I look forward to visiting the other nine. Maybe one of them is as thirsty as I was today.
Listening to Krista Tippetts’ interview with musician Bobby McFerrin, it first surprised me that he ever considered joining a monastic order, and that the main attraction was the silence! He also loved the scheduled cycles of each day, the listening for God. Then it made sense.
He describes himself as a “conveyer of song. I think of myself as a catcher of songs . . . . to grab it, and pull it down, and have it come out of my mouth.” He distinguishes this process from an attitude of performing, which he recommends avoiding, even if you’re “catching song” from a stage.
He’s known for his improvisational freedom, but did you know he practices it? He recommends setting a timer for ten minutes. Then open your mouth and sing, and don’t stop, even when your body screams to stop.
That works for writing, too. Set a timer for a little longer than usual, and keep going even when everything in you screams to stop. You can work up to longer sessions and greater improvisational freedom.
(I watched the unedited version, and I plan to listen to the edited version as well–not to miss the things that will be trimmed for radio length, but for the music they’ll add. There’s another great way to look at revision!)
Does it feel as though you’re always starting over? I’m beginning new projects, new rounds of old projects, new teaching quarter. Therefore, clients and students are doing the same; some students have even taken the leap to begin or return to their higher education. Their stories and their dedication inspire me.
Beginnings take courage, so I offer this favorite passage from John O’Donohue’s To Bless the Space Between Us:
“Perhaps beginnings make us anxious because we did not begin ourselves. Others begat us. Being conceived and born, we eventually enter upon ourselves already begun, already there. Instinctively we grasp onto and continue within the continuity in which we find ourselves. Indeed, our very life here depends directly on continuous acts of beginning. But these beginnings are out of our hands; they decide themselves. This is true of our breathing and our heartbeat. Beginning precedes us, creates us, and constantly takes us to new levels and places and people. There is nothing to fear in the act of beginning. More often than not it knows the journey ahead better than we ever could. Perhaps the art of harvesting the secret riches of our lives is best achieved when we place profound trust in the act of beginning. Risk might be our greatest ally. To live a truly creative life, we always need to cast a critical look at where we presently are, attempting always to discern where we have become stagnant and where new beginning might be ripening. There can be no growth if we do not remain open and vulnerable to what is new and different. I have never seen anyone take a risk for growth that was not rewarded a thousand times over” (2).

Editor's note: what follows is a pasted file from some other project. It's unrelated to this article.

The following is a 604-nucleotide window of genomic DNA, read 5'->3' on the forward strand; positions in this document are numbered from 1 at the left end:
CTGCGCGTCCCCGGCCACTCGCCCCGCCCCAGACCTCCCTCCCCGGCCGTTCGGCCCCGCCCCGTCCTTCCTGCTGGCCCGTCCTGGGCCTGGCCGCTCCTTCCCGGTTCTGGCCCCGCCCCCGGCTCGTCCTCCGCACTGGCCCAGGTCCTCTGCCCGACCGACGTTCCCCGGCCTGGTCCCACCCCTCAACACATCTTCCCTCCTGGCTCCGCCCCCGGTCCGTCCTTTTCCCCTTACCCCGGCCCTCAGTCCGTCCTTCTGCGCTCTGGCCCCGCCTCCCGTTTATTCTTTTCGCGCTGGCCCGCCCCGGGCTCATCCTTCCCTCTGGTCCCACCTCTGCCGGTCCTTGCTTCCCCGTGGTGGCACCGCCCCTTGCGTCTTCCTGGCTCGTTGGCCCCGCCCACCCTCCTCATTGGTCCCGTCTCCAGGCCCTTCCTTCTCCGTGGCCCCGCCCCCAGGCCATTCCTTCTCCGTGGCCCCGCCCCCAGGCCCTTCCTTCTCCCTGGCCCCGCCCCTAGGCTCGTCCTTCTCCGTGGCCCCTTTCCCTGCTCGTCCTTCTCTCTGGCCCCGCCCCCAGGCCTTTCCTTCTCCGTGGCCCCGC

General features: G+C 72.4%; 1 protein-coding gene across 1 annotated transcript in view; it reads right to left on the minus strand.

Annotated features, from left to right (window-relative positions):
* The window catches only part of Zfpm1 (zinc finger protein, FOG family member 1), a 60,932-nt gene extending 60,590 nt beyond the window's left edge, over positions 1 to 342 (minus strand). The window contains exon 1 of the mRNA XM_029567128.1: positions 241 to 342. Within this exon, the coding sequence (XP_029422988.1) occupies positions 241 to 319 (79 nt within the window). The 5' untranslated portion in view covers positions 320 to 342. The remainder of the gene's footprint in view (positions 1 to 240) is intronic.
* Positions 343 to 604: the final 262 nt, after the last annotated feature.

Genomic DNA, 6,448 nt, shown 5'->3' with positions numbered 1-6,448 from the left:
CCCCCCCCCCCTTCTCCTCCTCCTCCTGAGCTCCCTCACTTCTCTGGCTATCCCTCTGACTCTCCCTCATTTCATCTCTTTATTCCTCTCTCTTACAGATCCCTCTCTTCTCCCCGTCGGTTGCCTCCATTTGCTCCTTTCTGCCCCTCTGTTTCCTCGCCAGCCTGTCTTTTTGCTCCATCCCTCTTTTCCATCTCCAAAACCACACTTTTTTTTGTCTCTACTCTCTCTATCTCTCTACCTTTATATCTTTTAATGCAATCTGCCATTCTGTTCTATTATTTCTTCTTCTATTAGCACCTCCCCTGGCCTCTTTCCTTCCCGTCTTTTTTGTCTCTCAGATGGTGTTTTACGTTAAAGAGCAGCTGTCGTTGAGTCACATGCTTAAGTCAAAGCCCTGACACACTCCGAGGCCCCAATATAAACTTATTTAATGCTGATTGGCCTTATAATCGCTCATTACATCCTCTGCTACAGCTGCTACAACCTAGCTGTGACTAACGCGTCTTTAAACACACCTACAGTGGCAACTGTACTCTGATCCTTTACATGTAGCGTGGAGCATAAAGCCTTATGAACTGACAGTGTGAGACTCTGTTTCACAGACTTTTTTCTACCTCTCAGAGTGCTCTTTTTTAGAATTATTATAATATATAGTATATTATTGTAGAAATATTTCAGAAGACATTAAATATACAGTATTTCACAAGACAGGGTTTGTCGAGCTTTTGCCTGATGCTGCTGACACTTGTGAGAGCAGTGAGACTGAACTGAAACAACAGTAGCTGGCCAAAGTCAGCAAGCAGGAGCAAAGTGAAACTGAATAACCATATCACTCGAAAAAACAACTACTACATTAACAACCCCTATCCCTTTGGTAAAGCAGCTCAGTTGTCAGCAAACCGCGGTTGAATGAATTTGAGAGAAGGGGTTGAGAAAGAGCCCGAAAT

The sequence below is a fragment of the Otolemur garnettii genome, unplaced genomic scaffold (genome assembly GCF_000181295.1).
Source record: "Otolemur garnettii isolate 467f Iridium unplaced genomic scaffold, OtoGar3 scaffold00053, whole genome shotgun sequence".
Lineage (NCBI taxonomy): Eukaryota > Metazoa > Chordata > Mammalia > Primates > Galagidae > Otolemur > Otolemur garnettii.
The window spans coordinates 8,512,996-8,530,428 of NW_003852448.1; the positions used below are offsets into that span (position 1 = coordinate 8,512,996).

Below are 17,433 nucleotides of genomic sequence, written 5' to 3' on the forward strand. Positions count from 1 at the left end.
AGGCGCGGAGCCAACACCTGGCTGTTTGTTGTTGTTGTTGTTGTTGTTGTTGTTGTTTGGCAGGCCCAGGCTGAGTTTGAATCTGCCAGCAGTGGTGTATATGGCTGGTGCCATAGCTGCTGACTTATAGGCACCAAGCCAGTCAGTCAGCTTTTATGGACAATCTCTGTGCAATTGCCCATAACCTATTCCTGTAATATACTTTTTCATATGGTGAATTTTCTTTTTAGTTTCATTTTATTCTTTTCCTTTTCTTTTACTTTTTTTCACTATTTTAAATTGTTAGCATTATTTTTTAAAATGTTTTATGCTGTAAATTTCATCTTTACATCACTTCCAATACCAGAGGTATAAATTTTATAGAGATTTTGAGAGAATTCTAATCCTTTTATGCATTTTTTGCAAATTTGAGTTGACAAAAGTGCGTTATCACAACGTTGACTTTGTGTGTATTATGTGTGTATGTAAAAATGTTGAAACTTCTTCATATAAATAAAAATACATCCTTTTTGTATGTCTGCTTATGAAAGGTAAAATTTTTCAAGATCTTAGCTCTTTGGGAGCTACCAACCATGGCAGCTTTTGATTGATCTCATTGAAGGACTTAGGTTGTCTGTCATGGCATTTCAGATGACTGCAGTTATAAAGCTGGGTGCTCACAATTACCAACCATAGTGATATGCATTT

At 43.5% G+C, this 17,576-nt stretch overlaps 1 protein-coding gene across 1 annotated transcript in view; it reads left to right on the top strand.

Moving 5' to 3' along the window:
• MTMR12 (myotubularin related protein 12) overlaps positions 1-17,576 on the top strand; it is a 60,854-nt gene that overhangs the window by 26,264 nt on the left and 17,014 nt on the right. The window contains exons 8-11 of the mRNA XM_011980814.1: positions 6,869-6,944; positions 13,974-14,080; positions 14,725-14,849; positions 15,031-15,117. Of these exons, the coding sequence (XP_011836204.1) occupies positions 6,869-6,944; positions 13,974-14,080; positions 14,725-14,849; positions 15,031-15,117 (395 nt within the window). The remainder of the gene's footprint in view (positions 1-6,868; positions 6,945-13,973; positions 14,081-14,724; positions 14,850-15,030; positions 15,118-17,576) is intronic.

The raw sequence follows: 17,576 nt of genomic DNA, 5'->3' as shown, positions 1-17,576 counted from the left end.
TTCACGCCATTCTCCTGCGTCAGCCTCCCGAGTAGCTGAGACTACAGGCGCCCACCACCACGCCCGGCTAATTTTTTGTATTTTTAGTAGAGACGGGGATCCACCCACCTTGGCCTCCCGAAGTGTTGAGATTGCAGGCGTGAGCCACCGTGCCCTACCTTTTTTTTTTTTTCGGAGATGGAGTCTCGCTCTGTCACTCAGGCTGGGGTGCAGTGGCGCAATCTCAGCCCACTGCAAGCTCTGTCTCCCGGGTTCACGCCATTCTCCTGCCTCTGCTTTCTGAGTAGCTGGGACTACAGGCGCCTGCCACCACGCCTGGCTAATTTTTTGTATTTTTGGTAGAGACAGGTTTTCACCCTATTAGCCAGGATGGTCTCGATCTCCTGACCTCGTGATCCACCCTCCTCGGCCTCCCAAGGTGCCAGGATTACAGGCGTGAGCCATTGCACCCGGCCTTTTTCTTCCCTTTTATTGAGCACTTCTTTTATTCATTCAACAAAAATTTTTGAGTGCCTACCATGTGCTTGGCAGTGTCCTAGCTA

He also warns, “There are journeys we have begun that have brought us great inner riches and refinements; but we had to travel through dark valleys of difficulty and suffering. Had we known at the beginning what the journey would demand of us, we might never have set out. Yet the rewards and gifts become vital to who we are. Through the innocence of beginning we are often seduced into growth” (3).
Isn’t it great we aren’t in it alone? We support each other in our beginnings and our risk-taking, and here we are! Before we know it, we’re completing something and beginning again. Wishing you “great inner riches and refinements.”